Let’s be clear: the opportunity to retain an attorney rests on a massive dose of privilege. Ten years ago, we could not have afforded Mr. Magic’s fees, which ultimately ran into the high triple figures. We’re really lucky we had the money. Otherwise, we would have either had to cave into the bully’s demands (which were in the same price range, however) or just defer financing the house, likely missing the boat altogether on affordable interest rates.

Mr. Magic did an excellent job, as it turned out. Since there’s no legal mechanism for questioning the validity of an illegally filed lien, the procedure required us to file a “Notice to Commence Suit,” which essentially dared Mr. Nagol to foreclose on us within the next two months; otherwise, the lien became void. It could perhaps also be termed a “Notice to Shit or Get off the Pot.” Nagol tried filing a suit in small claims court, again, but that wasn’t the proper venue and anyway Nagol is the only one who’s convinced he’s a legal hotshot. He’d be well advised to stick to insulating, except even that isn’t true.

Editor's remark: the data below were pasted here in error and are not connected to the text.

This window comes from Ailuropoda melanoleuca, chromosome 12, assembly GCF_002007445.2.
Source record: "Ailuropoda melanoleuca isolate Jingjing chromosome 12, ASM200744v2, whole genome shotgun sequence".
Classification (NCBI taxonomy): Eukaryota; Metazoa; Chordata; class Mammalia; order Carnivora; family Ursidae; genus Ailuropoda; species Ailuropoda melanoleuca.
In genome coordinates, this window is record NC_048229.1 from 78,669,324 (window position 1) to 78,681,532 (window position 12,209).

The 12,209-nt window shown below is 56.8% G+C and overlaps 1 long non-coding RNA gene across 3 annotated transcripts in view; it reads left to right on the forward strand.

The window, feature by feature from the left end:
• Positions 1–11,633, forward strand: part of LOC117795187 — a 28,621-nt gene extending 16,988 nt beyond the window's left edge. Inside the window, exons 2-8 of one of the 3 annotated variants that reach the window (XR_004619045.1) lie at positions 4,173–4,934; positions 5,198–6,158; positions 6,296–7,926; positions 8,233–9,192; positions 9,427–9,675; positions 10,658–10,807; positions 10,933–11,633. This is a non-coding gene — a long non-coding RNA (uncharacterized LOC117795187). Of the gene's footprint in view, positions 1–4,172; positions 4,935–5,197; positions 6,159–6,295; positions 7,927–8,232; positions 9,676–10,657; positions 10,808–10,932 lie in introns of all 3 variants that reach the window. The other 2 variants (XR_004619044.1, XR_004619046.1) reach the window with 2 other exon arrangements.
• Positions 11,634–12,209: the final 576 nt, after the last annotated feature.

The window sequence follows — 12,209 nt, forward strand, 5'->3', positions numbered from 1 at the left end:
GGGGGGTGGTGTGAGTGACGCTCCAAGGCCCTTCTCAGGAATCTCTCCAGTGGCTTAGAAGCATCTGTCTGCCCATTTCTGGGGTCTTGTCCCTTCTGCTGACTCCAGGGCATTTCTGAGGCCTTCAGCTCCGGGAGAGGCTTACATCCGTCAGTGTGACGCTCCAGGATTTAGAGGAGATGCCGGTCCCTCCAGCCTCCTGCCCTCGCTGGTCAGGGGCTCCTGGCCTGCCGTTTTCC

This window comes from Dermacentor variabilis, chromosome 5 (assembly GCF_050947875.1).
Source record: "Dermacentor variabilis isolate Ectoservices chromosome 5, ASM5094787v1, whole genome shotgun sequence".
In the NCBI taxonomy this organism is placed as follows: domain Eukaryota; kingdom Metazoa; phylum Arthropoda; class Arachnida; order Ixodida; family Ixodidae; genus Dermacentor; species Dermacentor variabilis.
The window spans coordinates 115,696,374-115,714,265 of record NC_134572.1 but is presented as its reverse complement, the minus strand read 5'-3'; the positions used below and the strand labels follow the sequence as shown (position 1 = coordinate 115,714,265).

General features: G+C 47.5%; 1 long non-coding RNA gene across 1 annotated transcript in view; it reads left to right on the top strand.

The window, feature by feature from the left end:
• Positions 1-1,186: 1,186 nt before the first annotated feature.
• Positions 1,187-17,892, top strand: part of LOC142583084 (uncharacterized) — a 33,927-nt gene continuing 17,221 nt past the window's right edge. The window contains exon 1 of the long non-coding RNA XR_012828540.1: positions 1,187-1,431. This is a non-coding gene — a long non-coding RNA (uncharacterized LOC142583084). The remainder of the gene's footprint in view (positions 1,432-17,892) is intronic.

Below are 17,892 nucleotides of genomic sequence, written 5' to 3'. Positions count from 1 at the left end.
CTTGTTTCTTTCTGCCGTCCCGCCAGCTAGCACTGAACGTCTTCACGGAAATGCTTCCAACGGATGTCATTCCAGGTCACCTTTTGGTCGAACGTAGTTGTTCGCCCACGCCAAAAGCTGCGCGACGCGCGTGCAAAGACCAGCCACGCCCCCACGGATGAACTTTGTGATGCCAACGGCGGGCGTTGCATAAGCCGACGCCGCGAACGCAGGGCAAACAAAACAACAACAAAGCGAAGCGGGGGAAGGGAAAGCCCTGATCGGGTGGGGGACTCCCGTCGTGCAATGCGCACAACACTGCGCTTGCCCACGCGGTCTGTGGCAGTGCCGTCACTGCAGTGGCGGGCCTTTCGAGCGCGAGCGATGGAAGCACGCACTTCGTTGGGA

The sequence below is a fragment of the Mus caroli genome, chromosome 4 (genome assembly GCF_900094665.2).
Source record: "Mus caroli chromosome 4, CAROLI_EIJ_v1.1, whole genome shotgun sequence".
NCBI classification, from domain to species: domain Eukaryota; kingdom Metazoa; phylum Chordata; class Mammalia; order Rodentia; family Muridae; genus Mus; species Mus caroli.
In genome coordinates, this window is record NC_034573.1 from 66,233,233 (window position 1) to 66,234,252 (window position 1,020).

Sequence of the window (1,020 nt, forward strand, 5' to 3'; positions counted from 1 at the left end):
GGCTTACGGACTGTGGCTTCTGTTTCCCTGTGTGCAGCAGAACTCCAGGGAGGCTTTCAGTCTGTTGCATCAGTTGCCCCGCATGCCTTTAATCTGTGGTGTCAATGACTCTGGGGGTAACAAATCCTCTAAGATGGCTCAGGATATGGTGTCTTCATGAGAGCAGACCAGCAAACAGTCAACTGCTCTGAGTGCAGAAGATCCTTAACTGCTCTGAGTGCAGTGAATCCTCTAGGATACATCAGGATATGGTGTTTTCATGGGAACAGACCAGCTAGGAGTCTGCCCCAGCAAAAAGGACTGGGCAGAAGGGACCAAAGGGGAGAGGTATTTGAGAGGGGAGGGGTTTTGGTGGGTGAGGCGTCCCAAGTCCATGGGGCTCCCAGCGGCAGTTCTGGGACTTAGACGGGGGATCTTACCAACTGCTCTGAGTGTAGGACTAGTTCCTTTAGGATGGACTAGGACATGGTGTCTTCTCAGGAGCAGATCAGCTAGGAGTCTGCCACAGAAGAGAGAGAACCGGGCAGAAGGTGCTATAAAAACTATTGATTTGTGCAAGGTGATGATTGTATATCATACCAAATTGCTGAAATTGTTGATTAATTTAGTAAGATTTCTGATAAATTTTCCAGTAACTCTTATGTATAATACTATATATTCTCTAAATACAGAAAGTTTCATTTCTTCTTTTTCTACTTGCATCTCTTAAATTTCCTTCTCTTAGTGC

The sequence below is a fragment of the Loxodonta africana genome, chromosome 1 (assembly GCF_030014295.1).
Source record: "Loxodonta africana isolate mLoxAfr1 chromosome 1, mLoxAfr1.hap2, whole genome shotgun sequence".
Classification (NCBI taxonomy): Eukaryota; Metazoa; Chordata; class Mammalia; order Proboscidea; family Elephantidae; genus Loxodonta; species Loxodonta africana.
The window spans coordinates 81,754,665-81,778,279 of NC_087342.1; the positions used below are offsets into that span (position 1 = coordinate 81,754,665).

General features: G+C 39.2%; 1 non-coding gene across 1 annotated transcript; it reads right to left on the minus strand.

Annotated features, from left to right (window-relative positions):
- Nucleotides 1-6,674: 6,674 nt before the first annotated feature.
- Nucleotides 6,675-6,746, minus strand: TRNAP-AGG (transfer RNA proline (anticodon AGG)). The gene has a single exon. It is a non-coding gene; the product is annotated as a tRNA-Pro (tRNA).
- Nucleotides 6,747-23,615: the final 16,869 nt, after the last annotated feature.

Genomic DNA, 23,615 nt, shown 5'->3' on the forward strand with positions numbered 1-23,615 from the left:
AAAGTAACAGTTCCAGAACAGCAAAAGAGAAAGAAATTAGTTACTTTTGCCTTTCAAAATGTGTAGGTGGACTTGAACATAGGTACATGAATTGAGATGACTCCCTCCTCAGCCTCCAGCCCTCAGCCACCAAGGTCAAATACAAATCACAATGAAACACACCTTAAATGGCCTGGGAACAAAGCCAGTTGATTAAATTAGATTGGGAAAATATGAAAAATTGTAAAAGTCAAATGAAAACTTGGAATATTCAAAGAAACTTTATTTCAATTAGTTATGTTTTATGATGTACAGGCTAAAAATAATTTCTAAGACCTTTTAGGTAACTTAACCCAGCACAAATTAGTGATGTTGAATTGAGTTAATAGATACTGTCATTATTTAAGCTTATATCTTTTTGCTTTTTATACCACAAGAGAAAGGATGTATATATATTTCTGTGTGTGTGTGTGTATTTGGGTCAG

In the end, Nagol’s lien expired since foreclosing on us would have cost him a four-figure sum just in legal fees. (Hmm, maybe not everyone needs access to an affordable lawyer?)

I sort of miss having Mr. Magic, Esq., on retainer. But mostly I’m just glad we could finish the refinance job.

Which brings us to what Paul Harvey used to call “the rest of the story.” Back in August, we were quoted an annual percentage rate of 4.85%. Friday, we closed at 4.325%. Thanks to Nagol’s shenanigan’s and the resulting delays, we just went from a 30-year mortgage (at 5+ APR) to a 15-year. Our monthly payment stayed the same.

If Nagol only knew! But then again, it’s enough to have vanquished the bully once. I don’t see any need to provoke him.

(If you’re a local reader and want the real name of Mr. Magic, Esq., I’m happy to provide it if you email me. As for Nagol, if you want to avoid him you can just spell his name backwards.)

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This post doesn’t get a trigger warning, exactly – just a sticker for minor TMI and, well, a bit of ickiness.